Posts Tagged ‘Crown Immunity’

Who wears the crown? Immunity and the identification of the sovereign in Hong Kong

by Justin D'Agostino

Almost every country of the world has seen an enormous increase in the involvement of the State in economic activity over the past century. This trend is particularly pronounced in those economies, China foremost among them, in which the State takes an active role in commercial life. But can State owned entities and other private law vehicles in which the State holds a stake avail themselves of the sovereign immunity which attaches to the State itself? This question understandably causes headaches to businesses transacting with such entities on a daily basis, since the answer may have a significant impact upon the evaluation of the overall business risk of entering such transactions in the first place.

This issue has come to particular prominence in Hong Kong recently following judgments in the cases of Democratic Republic of the Congo v. FG Hemisphere Associates FACV Nos. 5, 6 & 7 of 2010 and Intraline Resources SDN BHD v. The Owners of the Ship or Vessel “Ha Tian Long” HCAJ 59 of 2008, holding that both sovereign immunity and crown immunity are absolute in this jurisdiction. Immunity will be relevant where a contract provides for dispute resolution by the Hong Kong courts or the counterparty has assets located in Hong Kong. The upshot is that if the counterparty is a State entity, it will be able to invoke its immunity to resist the assumption of jurisdiction over it by the Hong Kong courts, including enforcement proceedings in Hong Kong against its assets, regardless of whether the transaction or assets in question are sovereign or commercial in nature. (There is some good news –immunity will not operate as a bar to arbitration seated in Hong Kong, and is unlikely to affect the supervisory jurisdiction of the Hong Kong courts over arbitral proceedings.)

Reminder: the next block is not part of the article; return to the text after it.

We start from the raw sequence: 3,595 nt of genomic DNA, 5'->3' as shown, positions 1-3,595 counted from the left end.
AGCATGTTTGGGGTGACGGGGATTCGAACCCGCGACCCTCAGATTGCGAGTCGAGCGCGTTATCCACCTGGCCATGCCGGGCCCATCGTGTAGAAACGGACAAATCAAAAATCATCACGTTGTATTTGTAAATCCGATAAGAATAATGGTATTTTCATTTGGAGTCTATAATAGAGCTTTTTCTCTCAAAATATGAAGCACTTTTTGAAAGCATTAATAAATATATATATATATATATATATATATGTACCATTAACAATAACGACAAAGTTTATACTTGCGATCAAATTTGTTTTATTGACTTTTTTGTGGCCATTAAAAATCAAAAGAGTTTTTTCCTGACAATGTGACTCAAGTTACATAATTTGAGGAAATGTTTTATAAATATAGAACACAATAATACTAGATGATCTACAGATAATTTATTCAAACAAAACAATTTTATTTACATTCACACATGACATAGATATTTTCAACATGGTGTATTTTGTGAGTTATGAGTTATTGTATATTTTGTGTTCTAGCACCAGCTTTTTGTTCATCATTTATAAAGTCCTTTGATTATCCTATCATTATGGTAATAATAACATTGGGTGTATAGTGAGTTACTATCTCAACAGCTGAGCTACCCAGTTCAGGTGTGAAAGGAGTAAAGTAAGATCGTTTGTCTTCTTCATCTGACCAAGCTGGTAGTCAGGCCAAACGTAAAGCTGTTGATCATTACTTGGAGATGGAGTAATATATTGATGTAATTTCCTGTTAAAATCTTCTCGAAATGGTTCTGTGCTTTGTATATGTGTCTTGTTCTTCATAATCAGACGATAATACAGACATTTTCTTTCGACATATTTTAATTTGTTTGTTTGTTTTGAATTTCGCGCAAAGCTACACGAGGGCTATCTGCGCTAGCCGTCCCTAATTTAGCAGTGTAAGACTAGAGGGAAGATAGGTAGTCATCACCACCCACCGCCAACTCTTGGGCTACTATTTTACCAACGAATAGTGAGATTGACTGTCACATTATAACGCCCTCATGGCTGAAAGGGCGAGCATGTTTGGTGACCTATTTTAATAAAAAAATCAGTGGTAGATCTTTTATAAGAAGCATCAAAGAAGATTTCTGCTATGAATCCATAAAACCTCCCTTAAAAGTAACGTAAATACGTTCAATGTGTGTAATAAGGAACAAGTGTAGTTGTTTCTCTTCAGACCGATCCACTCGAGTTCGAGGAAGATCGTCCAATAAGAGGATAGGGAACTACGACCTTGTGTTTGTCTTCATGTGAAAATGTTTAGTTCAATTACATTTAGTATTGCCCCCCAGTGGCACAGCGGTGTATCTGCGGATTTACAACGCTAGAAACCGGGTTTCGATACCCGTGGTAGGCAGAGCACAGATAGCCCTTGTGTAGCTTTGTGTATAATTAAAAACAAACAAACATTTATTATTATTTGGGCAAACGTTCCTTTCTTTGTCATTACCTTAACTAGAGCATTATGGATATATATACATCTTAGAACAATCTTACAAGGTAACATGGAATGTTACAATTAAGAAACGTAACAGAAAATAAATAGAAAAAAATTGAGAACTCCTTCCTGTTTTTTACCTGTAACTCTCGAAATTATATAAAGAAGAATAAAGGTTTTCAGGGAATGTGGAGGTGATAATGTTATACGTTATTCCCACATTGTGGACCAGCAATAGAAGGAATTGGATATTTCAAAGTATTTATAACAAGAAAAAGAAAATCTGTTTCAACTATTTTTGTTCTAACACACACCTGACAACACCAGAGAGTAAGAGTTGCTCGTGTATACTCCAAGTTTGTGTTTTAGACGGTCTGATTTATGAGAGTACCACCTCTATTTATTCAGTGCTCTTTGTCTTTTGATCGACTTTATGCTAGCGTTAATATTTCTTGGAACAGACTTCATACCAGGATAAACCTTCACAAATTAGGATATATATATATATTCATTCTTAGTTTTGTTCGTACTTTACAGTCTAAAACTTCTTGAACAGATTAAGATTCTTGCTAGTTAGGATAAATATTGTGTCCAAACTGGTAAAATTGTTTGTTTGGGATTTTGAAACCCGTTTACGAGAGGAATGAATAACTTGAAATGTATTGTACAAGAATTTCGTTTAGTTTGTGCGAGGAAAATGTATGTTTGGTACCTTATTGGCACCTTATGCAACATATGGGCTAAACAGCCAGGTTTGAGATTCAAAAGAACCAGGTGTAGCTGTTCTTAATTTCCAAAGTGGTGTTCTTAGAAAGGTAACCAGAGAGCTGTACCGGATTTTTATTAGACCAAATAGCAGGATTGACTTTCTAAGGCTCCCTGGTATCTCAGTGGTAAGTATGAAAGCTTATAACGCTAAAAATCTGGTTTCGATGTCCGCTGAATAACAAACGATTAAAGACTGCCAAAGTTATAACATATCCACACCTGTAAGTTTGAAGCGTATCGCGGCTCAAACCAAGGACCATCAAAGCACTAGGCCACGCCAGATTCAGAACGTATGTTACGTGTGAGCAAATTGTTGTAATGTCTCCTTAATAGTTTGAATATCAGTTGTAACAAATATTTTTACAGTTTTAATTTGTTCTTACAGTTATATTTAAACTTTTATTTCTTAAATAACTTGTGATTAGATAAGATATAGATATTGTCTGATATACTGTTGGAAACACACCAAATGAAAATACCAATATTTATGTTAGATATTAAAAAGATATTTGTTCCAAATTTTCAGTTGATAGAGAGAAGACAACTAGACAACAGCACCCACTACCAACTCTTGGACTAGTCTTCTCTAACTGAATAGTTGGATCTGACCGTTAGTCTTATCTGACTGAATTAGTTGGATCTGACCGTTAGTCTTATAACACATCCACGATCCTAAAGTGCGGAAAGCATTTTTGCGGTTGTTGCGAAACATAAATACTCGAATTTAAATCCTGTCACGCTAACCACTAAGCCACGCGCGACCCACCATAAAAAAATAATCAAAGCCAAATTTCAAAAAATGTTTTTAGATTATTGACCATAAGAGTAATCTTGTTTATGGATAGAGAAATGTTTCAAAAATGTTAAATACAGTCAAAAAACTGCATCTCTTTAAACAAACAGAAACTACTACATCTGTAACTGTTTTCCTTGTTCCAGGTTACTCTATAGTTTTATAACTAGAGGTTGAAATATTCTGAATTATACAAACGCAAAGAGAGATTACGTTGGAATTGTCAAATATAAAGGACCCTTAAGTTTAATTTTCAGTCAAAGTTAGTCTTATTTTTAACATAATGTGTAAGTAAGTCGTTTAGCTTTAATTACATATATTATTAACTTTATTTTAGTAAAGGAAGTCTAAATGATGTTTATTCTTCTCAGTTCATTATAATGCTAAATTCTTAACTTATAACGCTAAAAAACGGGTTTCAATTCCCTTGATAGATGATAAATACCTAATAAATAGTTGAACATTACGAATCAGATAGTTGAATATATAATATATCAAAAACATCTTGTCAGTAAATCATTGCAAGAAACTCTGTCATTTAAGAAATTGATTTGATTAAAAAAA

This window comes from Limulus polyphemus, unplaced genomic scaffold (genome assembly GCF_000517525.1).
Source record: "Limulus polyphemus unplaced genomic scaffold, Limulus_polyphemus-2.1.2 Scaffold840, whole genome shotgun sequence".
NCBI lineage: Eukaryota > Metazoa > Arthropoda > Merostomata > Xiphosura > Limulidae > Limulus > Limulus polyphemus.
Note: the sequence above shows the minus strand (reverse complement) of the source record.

One of the consequences of an absolute (as opposed to a restrictive) doctrine of sovereign immunity, particularly in light of the restrictive rules on waiver of immunity which now apply in Hong Kong, is that the status of a contractual counterparty assumes central importance in determining whether or not it will be entitled to invoke immunity. Because absolute immunity makes no exception for purely commercial transactions or assets, the key question in determining whether immunity applies in a given case will be whether or not a particular entity is, or is not, a State or a State entity. Identifying the sovereign or the crown becomes paramount.